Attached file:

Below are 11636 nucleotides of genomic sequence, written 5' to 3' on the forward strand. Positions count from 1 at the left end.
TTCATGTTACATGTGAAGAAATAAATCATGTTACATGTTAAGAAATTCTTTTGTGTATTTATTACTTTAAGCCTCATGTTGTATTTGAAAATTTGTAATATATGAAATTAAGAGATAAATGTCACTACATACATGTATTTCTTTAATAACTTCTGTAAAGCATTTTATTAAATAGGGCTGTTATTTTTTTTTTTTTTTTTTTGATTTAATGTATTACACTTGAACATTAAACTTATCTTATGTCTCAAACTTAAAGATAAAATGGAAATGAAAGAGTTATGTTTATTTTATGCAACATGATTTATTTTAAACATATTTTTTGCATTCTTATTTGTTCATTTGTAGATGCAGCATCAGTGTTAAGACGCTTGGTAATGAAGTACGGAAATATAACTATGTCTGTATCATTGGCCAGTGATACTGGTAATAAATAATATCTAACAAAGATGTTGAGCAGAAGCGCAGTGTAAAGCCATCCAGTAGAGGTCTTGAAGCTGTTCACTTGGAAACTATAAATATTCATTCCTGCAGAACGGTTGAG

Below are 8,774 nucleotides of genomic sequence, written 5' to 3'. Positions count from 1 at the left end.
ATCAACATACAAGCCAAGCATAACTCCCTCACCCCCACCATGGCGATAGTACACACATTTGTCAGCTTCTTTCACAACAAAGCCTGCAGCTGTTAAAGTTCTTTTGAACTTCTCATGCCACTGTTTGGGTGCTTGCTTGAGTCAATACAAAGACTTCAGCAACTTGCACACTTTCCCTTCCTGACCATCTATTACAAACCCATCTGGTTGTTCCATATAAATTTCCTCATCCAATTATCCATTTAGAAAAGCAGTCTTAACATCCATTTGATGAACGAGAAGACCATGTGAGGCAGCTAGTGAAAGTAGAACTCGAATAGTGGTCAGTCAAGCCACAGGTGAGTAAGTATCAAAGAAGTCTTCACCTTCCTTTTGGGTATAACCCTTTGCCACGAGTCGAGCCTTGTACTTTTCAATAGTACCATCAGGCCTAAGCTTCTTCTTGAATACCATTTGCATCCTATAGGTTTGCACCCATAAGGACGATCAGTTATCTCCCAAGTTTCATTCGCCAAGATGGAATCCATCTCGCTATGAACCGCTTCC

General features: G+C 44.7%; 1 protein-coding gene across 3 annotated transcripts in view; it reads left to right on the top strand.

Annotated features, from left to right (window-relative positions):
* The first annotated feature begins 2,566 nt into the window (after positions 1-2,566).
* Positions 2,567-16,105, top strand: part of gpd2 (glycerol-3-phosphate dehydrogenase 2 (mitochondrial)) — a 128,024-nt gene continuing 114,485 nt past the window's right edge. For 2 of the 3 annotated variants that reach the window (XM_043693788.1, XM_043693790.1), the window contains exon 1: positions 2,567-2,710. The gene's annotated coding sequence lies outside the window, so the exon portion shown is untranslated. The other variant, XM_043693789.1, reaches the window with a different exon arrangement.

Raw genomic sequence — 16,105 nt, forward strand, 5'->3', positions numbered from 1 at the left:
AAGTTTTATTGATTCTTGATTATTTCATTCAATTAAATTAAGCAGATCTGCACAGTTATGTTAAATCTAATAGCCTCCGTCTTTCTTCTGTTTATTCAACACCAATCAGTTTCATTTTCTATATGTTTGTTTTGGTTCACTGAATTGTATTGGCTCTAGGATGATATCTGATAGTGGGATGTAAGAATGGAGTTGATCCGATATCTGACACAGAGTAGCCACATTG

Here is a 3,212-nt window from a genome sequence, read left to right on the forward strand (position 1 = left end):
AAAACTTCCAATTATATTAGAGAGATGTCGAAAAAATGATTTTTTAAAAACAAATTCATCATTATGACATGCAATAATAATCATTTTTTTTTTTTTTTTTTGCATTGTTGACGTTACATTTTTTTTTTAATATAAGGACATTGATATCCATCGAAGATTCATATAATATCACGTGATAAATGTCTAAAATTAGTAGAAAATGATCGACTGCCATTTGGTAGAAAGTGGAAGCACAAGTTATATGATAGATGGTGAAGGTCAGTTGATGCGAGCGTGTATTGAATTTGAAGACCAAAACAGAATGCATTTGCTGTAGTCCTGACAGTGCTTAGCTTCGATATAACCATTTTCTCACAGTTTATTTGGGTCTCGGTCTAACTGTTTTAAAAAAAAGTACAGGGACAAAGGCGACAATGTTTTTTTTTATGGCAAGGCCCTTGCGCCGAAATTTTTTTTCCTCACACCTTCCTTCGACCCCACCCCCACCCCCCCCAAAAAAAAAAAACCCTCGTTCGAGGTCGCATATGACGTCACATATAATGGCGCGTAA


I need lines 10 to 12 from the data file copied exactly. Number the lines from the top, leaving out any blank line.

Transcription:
AAGTTTTATTGATTCTTGATTATTTCATTCAATTAAATTAAGCAGATCTGCACAGTTATGTTAAATCTAATAGCCTCCGTCTTTCTTCTGTTTATTCAACACCAATCAGTTTCATTTTCTATATGTTTGTTTTGGTTCACTGAATTGTATTGGCTCTAGGATGATATCTGATAGTGGGATGTAAGAATGGAGTTGATCCGATATCTGACACAGAGTAGCCACATTG

Here is a 3,212-nt window from a genome sequence, read left to right on the forward strand (position 1 = left end):
AAAACTTCCAATTATATTAGAGAGATGTCGAAAAAATGATTTTTTAAAAACAAATTCATCATTATGACATGCAATAATAATCATTTTTTTTTTTTTTTTTTGCATTGTTGACGTTACATTTTTTTTTTAATATAAGGACATTGATATCCATCGAAGATTCATATAATATCACGTGATAAATGTCTAAAATTAGTAGAAAATGATCGACTGCCATTTGGTAGAAAGTGGAAGCACAAGTTATATGATAGATGGTGAAGGTCAGTTGATGCGAGCGTGTATTGAATTTGAAGACCAAAACAGAATGCATTTGCTGTAGTCCTGACAGTGCTTAGCTTCGATATAACCATTTTCTCACAGTTTATTTGGGTCTCGGTCTAACTGTTTTAAAAAAAAGTACAGGGACAAAGGCGACAATGTTTTTTTTTATGGCAAGGCCCTTGCGCCGAAATTTTTTTTCCTCACACCTTCCTTCGACCCCACCCCCACCCCCCCCAAAAAAAAAAAACCCTCGTTCGAGGTCGCATATGACGTCACATATAATGGCGCGTAA